In September, we brought you the unusual story of Marc Lubin, a former Dechert associate who sued the Philadelphia firm for allegedly making false promises about the high-level deal exposure he would get at Dechert. In the suit, which seeks nearly $6 million in back pay and damages, Lubin claims the work provided was basically that of a "glorified paralegal"; he also said a Dechert partner told him he was fired in 2004 for being "different." Lubin took the comment as a shot at his Orthodox Jewish beliefs.
Dechert fired back in papers filed late Monday in New York trial court. The firm and its counsel at Miller & Wrubel basically claim that Lubin's entire lawsuit is bogus. The firm says no one lied to Lubin during the interview process in October 2002 (though Dechert's lawyers admit they don't know precisely what hiring partners said during those interviews), and they deny the allegation that Lubin's religion played a part in his dismissal.
As for Lubin's claim, set forth in his complaint, that he was a highly sought-after commodity who left a "secure" $215,000 job at Skadden, Arps, Slate, Meagher & Flom for the chance of more fulfilling work at his new firm, Dechert again challenges the notion. It denies that Lubin's job at Skadden was actually "secure," though the firm doesn't explain how it knows this. Dechert lead attorney Joel Miller was traveling and unavailable for comment. Skadden did not immediately respond to questions about Lubin's tenure there.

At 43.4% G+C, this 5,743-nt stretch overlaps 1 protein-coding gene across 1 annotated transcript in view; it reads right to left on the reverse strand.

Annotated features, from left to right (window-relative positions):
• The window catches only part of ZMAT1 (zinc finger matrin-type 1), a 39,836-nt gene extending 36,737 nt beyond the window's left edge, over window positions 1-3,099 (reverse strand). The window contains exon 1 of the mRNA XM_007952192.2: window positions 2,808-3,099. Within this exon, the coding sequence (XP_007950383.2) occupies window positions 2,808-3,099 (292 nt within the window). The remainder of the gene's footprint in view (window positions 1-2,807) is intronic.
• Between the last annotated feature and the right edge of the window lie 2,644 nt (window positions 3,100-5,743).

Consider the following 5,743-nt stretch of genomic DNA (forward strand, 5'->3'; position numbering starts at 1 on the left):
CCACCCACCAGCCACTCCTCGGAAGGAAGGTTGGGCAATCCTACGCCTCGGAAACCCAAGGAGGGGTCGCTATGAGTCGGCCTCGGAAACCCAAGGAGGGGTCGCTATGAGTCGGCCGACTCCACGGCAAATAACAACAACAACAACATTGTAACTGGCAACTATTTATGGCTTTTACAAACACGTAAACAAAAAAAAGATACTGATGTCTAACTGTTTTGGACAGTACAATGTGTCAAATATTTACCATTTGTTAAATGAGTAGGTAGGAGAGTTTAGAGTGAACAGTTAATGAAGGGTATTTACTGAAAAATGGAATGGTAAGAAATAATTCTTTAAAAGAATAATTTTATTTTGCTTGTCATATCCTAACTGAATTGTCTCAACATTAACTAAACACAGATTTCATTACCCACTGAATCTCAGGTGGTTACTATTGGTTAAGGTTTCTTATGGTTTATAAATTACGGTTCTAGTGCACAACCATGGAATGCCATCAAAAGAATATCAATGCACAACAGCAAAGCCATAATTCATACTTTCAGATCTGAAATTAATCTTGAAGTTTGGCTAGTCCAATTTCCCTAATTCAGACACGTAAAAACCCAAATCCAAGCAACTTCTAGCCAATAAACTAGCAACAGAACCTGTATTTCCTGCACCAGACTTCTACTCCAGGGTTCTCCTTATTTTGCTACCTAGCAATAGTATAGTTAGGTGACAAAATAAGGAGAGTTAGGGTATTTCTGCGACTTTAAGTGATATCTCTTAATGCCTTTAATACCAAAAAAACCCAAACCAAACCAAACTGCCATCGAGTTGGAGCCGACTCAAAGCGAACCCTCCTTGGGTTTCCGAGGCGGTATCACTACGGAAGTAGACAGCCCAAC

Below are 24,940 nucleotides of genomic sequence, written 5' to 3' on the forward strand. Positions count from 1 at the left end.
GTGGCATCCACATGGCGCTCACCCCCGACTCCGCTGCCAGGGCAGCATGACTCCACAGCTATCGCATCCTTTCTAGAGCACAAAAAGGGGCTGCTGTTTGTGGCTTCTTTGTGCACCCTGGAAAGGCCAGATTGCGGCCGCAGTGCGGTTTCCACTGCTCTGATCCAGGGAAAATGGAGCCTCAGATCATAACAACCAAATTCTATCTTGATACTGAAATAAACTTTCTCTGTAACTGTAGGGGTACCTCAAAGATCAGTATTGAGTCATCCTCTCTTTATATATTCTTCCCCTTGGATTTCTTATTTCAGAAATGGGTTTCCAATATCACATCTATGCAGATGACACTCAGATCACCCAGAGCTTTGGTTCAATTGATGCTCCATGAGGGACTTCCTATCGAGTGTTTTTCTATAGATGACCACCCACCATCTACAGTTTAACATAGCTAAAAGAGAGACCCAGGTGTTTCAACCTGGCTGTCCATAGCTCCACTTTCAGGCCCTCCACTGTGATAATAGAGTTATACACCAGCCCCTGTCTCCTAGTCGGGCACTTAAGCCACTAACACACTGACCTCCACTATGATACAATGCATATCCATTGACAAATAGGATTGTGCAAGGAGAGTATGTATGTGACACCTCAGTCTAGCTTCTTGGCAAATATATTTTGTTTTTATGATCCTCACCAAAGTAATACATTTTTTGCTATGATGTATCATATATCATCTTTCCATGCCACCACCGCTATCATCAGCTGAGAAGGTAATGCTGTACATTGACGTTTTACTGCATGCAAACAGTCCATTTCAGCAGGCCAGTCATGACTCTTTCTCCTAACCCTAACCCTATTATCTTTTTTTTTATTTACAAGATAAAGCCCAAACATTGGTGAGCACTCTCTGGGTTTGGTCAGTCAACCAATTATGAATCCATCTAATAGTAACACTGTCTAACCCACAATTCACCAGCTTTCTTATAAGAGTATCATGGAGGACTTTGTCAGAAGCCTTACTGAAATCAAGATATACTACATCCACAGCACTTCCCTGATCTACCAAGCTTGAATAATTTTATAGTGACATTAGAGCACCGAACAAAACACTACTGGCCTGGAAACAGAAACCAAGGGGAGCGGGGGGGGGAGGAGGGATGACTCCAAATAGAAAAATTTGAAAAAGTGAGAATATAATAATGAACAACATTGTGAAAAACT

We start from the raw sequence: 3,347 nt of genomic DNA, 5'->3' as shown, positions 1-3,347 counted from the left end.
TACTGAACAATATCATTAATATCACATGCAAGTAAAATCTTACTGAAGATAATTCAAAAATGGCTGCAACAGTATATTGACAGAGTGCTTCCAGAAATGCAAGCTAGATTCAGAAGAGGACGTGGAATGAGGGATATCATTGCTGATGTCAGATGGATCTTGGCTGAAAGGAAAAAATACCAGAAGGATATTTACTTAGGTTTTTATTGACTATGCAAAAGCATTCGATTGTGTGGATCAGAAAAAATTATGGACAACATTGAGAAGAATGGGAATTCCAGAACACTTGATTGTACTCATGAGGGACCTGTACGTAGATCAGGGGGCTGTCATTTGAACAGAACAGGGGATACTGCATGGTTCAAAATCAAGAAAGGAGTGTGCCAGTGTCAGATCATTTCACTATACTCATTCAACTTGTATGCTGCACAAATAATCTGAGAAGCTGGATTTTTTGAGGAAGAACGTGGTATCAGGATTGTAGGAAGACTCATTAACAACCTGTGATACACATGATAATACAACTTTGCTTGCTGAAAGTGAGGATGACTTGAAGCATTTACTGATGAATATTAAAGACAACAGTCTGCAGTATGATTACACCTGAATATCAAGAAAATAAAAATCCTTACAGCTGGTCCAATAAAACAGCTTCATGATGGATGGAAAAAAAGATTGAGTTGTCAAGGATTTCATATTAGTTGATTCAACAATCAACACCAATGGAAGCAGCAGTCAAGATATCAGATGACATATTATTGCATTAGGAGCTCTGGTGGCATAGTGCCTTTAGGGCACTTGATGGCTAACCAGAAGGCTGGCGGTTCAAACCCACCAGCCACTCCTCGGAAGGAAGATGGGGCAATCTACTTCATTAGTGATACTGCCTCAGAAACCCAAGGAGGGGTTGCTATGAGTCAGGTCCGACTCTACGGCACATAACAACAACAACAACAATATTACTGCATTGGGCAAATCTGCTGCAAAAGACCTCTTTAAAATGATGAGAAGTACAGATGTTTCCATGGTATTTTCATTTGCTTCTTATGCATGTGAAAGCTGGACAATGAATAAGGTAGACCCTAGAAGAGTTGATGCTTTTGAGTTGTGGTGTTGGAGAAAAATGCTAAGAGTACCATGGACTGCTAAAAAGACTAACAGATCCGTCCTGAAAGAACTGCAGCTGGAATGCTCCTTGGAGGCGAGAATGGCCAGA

He claims Dechert offered him work on a complex deal involving the securitization of attorney fees from tobacco litigation. The deal, which he described as "poorly organized" and "in total disarray" by the time he arrived, eventually fell apart, Lubin's complaint says. Dechert confirms the deal was a firm matter in its response, but declines to comment further citing attorney-client privilege.
Dechert's team also says the suit is barred by statute of limitations rules and seven other affirmative defenses.
Lubin's attorney, Neal Brickman, did not return calls seeking comment.
This article first appeared on The Am Law Daily blog on AmericanLawyer.com.